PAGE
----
It’s quite common for adults to enjoy a glass of wine after a stressful day to enable relaxation. When this behavior occurs on an occasional basis and the individual does not drink to excess, it isn’t considered alcohol abuse. However, some individuals may consume alcohol immoderately as a primary coping mechanism for depression and anxiety, rather than address the underlying causes of their depression. For these individuals, it may be helpful to find an addiction treatment program that explores these underlying causes of emotional imbalance.
Depression as a Cause of Alcohol Abuse
The link between alcohol abuse and depression is much like the chicken and egg question: which comes first? People who are depressed may be more likely to abuse alcohol, yet those who abuse alcohol are also more likely to suffer from depression. Researchers studying the issue have learned that children and teenagers who experience depression are more likely to abuse alcohol later in life. This research strongly suggests that depression is a major contributing factor of alcohol abuse. Depression as an instigator of substance abuse may be particularly compelling in women, who may be more likely than men to drink immoderately to cope with stress.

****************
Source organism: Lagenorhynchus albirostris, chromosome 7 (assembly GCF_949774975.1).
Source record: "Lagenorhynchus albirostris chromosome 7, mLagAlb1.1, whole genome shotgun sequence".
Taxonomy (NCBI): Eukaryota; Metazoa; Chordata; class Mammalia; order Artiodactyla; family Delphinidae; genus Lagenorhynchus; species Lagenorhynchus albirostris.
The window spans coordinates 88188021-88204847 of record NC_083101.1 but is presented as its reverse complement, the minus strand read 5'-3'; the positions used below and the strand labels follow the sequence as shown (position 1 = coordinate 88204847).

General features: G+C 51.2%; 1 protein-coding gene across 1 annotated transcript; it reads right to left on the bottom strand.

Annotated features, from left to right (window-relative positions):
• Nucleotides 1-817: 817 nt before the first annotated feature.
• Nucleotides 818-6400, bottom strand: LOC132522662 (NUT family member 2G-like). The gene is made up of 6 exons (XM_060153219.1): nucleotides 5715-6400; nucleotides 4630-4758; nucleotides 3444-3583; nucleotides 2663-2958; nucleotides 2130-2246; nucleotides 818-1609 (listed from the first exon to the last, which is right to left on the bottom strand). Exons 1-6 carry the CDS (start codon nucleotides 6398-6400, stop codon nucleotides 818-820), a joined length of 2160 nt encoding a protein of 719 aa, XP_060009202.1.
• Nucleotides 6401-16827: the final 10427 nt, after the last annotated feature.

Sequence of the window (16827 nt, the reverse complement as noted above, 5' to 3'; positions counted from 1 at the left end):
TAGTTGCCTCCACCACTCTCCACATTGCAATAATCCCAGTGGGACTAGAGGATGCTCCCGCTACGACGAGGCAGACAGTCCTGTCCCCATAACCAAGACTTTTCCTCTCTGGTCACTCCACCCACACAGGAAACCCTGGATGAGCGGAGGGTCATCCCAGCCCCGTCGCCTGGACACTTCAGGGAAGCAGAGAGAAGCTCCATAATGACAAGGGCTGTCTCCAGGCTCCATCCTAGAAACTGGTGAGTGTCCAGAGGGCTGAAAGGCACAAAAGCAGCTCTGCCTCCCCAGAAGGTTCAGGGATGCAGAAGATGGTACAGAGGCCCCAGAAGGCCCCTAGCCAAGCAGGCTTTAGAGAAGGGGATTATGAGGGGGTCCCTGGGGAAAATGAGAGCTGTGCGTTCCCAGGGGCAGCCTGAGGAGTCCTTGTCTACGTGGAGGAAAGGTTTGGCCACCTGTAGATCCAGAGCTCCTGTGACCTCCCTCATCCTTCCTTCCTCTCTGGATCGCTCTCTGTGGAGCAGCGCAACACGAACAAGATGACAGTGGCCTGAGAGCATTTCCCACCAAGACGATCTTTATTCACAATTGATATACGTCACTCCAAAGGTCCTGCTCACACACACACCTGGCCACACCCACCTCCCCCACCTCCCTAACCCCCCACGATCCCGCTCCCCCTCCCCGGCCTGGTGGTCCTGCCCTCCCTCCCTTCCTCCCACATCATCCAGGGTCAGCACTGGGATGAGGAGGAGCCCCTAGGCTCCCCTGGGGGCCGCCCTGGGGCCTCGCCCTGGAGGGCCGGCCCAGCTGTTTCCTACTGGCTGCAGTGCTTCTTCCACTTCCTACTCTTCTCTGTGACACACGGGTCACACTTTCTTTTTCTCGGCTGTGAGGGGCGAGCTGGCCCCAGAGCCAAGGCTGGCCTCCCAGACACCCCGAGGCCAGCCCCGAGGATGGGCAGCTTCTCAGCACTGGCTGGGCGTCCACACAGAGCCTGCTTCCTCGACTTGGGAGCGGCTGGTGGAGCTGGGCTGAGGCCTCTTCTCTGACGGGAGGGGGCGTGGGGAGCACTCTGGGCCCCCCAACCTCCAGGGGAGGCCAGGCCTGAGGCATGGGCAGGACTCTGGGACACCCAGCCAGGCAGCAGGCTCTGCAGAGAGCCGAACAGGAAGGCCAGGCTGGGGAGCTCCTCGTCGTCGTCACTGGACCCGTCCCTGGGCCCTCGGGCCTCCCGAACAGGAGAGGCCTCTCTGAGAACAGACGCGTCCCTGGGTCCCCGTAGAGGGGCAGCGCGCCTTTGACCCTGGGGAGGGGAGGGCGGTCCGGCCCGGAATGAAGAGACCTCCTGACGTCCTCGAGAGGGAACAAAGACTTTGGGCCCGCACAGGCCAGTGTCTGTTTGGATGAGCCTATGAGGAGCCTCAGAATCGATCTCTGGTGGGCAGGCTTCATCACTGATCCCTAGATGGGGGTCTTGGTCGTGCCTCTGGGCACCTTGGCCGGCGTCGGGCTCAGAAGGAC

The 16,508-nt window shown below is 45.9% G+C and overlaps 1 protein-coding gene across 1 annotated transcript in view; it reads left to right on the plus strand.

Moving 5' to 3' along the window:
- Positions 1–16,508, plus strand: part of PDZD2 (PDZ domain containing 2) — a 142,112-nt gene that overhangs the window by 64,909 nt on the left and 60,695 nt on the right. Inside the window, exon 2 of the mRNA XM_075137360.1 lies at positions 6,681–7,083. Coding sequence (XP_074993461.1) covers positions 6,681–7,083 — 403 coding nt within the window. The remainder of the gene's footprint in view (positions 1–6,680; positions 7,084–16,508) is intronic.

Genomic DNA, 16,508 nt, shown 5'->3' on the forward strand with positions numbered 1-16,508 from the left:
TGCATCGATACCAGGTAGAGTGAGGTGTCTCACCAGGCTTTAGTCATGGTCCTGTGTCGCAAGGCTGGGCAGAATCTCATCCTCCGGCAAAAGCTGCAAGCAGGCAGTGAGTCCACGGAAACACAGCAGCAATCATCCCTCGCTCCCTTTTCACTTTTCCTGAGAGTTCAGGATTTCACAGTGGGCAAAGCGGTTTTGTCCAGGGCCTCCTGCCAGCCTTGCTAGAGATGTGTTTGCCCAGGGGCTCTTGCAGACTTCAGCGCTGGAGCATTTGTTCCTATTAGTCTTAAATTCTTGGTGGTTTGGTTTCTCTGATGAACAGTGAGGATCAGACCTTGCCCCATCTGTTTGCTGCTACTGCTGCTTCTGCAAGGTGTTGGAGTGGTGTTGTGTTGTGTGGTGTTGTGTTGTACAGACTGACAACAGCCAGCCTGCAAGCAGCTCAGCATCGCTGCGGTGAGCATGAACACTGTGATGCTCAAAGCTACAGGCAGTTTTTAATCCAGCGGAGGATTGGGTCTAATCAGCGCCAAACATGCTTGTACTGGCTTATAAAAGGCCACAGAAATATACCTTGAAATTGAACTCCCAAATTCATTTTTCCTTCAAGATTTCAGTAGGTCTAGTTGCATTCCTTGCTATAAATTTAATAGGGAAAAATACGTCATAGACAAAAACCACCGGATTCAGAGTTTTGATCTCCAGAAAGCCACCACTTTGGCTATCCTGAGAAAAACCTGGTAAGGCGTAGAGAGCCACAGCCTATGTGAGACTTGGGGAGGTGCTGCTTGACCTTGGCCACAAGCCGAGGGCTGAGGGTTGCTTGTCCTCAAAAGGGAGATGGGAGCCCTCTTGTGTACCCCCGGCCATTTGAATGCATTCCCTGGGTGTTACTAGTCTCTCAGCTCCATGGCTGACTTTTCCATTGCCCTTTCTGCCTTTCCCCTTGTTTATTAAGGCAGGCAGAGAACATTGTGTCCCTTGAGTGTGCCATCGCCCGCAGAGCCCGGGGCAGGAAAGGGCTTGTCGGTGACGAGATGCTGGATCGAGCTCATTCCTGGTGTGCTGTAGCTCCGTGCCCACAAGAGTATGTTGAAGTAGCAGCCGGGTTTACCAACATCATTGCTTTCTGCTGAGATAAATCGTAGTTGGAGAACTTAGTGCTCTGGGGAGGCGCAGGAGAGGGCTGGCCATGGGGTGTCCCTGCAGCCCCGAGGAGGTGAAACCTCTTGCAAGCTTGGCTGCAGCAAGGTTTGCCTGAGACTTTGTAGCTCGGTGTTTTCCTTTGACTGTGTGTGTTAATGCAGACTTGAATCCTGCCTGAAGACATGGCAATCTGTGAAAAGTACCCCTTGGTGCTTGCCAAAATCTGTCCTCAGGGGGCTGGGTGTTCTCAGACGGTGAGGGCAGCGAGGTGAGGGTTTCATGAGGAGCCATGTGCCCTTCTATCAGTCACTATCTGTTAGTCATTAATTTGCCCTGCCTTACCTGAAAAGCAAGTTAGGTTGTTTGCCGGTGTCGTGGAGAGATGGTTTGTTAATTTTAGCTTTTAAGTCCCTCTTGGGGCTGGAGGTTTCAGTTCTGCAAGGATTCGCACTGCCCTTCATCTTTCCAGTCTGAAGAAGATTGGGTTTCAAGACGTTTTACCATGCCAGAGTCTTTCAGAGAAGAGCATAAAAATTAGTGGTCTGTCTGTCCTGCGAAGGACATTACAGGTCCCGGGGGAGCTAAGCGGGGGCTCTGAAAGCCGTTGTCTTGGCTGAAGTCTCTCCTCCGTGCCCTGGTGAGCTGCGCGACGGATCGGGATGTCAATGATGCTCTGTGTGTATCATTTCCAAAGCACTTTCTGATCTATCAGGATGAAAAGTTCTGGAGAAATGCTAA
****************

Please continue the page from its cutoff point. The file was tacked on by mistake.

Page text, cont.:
Alcohol Abuse as a Cause of Depression
However, researchers have not ruled out alcohol abuse itself as a major contributor to depression. In fact, many studies point to the direct neurotoxic effects in the brains of those with this problem. These effects can increase the risk of developing bouts of severe depression. Furthermore, alcohol abuse creates problems involving relationships, personal finances, and legal difficulties, all of which can also increase the risk of depression.
At Las Encinas Hospital, our addiction specialists believe strongly in the value of patient and family education for overcoming substance abuse. Our addiction treatment program offers a positive and supportive atmosphere in which to address the reasons for a person’s addiction. Contact our location in Pasadena at (888) 348-2165 to speak with an addiction specialist.